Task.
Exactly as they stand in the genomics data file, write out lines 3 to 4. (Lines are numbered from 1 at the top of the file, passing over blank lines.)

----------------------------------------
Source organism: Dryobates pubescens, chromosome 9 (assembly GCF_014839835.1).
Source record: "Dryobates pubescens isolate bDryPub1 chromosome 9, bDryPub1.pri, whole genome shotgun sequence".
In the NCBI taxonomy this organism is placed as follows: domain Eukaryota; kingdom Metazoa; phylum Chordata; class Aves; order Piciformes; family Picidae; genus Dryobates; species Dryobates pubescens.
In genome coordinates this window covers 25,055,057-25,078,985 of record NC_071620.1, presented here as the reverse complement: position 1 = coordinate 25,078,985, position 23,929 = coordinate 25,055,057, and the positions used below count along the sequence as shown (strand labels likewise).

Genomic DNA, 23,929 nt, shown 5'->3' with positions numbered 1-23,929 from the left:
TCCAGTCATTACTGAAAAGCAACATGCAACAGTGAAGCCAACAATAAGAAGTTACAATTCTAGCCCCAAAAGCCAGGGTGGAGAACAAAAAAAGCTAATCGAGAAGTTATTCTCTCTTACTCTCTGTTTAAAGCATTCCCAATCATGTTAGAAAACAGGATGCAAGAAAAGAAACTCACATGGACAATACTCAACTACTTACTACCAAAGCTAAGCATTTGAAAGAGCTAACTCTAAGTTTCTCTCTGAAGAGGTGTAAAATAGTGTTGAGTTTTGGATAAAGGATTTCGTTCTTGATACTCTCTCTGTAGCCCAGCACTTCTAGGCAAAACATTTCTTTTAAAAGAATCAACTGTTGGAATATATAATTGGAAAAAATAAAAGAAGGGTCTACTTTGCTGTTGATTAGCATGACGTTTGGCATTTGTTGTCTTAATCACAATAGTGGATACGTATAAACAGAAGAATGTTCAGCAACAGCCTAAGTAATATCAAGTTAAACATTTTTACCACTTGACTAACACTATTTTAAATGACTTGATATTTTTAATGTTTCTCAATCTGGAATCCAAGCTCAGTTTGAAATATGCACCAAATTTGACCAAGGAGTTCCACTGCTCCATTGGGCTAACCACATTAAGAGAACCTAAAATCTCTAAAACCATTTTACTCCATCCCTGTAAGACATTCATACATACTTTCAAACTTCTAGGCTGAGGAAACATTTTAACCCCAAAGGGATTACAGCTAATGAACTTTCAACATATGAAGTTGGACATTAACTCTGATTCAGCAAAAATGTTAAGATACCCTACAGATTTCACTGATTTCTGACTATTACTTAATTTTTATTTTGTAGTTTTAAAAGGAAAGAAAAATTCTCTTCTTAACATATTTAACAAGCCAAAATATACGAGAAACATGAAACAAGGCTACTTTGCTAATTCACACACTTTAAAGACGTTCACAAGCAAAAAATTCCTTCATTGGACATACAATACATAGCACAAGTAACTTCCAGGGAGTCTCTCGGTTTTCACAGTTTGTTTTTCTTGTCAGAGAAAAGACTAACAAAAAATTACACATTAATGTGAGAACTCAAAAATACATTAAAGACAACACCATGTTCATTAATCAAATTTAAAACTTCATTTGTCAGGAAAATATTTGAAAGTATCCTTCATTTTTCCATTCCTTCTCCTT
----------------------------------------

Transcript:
In the NCBI taxonomy this organism is placed as follows: domain Eukaryota; kingdom Metazoa; phylum Chordata; class Aves; order Piciformes; family Picidae; genus Dryobates; species Dryobates pubescens.
In genome coordinates this window covers 25,055,057-25,078,985 of record NC_071620.1, presented here as the reverse complement: position 1 = coordinate 25,078,985, position 23,929 = coordinate 25,055,057, and the positions used below count along the sequence as shown (strand labels likewise).